- "The dome blinked out. For a brief instant, planetary night swept in, fog and drizzle and the kiss of a cold wet wind. This planet's unfiltered air smelled like rotten eggs. The unaccustomed dark was blinding.
'CHOW CALL!' Miles screamed at the top of his lungs."
- ―Rescue arrives[src]
Just when all hope seemed lost, the dome suddenly flickered and disappeared. Miles instantly reverted to his role as Dendarii commander, and the inner workings of his plan were revealed. The organisation of the food distribution had been a covert method of drilling the prisoners in preparation for shuttling them in to orbit for evacuation. The fourteen Dendarii combat drop shuttles could hold 200 prisoners in each load, and would take thirty minutes to reach orbit, unload and return to the surface. Miles connected with Commodore Tung who had been running the evacuation operation and learned they had only a short window in which to load the prisoners before the Cetagandan space forces arrived in superior numbers. These logistical problems were exacerbated when a Cetagandan fighter succeeded in destroying two of the shuttles. Miles rounded up Tris and Oliver, explaining to them that he intended the troops rescued to become the core of the new Marilac resistance, and sent them to facilitate unloading onto the freighters in orbit. Desperate to buy time to lift the last load of troops Miles decided to trade equipment for men, commanding the slower freighters to boost for the wormhole while the last five shuttles loads were to go directly to the much swifter Triumph. Insisting on being on the last shuttle back, Miles was almost killed by the resurgent Cetagandan prison guards who managed to decapitate Lieutenant Murka with plasma fire.
Riding up in the shuttle to the Triumph with Beatrice and the stretcher-bound Suegar, they discovered that the shuttle hatch was jammed and couldn't be closed; they would not be able to leave the atmosphere without sealing the hatch first. In a desperate bid to jettison the jammed hatch, Beatrice kicked at the final bolt holding it to the ship and succeeded in tearing it loose but went sliding with it. Miles made a grab for her with his broken hand, but couldn't save her from falling.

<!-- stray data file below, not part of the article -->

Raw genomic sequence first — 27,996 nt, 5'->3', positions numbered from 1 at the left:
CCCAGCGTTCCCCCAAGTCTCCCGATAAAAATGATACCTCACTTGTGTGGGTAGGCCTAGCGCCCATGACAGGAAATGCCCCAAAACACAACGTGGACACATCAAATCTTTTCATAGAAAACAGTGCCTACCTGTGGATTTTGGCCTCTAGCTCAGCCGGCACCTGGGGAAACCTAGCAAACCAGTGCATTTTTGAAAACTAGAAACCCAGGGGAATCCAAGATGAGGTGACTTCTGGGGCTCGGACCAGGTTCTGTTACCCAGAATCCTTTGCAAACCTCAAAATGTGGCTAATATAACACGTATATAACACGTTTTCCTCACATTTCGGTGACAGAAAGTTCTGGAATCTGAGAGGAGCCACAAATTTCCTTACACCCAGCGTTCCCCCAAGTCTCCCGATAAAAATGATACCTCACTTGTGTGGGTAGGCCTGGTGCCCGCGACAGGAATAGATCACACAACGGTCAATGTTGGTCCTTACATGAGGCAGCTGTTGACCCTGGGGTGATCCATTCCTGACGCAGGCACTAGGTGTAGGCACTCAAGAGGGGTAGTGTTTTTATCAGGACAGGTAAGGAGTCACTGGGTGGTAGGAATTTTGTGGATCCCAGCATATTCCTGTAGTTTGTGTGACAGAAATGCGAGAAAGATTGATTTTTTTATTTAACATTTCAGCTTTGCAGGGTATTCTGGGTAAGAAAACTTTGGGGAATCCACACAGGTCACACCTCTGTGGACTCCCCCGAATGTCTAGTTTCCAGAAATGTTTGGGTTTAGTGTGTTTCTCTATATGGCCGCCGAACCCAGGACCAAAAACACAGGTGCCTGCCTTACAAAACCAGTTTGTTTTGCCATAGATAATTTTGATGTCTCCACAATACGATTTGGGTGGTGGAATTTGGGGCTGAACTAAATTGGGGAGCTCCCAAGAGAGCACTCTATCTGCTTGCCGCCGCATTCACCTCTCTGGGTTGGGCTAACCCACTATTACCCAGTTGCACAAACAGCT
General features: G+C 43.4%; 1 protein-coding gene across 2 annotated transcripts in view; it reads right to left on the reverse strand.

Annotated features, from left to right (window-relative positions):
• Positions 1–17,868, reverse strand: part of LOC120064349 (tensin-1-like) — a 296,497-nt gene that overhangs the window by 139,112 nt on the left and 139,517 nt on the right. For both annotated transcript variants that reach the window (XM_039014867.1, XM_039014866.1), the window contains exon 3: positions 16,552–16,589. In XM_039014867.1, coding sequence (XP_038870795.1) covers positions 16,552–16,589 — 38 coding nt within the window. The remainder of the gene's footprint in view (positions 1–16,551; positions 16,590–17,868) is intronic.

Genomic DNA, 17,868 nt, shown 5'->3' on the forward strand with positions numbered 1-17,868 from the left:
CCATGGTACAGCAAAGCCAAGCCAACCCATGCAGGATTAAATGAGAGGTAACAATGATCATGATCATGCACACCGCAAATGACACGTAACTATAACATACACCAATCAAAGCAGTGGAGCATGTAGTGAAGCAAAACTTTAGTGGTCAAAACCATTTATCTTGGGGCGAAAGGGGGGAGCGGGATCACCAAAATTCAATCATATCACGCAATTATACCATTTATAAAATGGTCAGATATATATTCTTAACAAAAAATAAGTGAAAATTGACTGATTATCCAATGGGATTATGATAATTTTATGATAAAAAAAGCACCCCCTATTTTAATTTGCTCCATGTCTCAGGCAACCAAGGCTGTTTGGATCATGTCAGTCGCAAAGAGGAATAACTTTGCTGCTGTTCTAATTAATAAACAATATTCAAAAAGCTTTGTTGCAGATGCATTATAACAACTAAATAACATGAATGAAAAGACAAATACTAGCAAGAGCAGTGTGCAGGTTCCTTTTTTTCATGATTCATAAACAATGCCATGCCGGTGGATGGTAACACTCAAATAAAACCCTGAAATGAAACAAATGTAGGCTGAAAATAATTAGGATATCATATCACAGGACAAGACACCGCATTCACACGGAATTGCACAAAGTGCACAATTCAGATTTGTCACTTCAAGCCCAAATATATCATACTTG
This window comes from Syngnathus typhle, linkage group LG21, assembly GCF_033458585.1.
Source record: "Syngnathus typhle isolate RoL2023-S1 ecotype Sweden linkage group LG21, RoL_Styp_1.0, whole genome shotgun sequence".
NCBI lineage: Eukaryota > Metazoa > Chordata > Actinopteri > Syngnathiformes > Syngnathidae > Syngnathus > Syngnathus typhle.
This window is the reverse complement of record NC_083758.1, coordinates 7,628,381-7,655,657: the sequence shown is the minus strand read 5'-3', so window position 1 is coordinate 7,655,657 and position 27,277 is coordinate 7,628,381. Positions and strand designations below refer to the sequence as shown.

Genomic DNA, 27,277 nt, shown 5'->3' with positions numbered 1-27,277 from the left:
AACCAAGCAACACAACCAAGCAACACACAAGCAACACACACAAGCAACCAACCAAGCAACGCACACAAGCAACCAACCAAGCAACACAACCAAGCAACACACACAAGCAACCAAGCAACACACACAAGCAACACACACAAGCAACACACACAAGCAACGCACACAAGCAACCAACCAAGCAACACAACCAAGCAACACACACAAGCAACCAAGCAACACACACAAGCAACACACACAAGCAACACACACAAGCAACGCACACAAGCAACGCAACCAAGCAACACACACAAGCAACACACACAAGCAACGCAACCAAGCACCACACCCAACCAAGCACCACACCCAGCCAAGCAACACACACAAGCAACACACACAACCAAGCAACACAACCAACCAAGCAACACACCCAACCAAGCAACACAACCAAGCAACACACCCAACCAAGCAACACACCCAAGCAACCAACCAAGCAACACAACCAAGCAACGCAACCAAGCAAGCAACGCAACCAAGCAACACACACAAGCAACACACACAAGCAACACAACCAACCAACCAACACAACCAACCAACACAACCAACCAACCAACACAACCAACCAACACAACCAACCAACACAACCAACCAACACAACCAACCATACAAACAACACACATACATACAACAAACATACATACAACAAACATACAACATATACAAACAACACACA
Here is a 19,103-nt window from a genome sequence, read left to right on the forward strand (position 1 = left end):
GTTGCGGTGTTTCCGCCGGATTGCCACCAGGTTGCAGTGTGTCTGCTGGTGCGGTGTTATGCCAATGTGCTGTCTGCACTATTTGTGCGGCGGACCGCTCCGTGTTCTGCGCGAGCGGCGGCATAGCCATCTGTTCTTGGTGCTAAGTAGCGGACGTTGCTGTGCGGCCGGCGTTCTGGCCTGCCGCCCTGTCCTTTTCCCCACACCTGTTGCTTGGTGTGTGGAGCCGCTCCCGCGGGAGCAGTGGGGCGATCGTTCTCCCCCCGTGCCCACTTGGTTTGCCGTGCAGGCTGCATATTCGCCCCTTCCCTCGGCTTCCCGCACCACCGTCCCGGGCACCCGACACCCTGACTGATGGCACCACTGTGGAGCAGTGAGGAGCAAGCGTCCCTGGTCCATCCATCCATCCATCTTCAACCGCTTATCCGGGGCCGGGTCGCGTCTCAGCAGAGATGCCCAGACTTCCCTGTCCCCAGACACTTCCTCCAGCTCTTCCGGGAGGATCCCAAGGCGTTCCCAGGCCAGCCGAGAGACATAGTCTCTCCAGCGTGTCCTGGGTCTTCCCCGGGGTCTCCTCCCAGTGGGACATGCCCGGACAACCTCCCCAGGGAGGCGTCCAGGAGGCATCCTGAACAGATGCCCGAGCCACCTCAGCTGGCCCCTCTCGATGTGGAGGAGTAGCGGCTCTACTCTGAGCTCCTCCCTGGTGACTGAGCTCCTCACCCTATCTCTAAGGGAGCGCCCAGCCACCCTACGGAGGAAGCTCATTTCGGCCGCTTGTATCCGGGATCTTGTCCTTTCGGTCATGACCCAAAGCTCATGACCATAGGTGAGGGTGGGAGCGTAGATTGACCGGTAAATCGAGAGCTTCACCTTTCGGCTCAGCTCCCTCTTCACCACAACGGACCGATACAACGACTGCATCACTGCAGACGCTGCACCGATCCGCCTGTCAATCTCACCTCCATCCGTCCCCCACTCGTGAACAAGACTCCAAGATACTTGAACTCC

- "... wasn't really a scripture," Suegar whispered. "I knew it ... you knew it ... don't shit me ..."
Miles paused, cold-stoned. Then he leaned forward again. "No, brother," he whispered. "For though we went in clothed, we have surely come out naked."
- ―The scripture is reaffirmed[src]
The tale ended with Miles, finally secure aboard the Triumph and under way allowing himself to weep for his lost love.
References in other novels Edit
- In Mirror Dance, Mark finds a copy of Suegar's "scripture" hanging framed in Mile's room.
- In Komarr, Miles is revealed to still have nightmares about Beatrice's death. While attempting to save Ekaterin from falling into a pond, he finally comes to the realisation he couldn't have saved her.
Behind the ScenesEdit
- Suegar's "scripture" is a passage taken from John Bunyan's book The Pilgrim's Progress.
- Inspirations for the tale include Escape from Colditz and Bridge over the River Kwai, two World War II-era books about prisoners of war.
- Lieutenant Murka
- Commodore Ky Tung
- Colonel Guy Tremont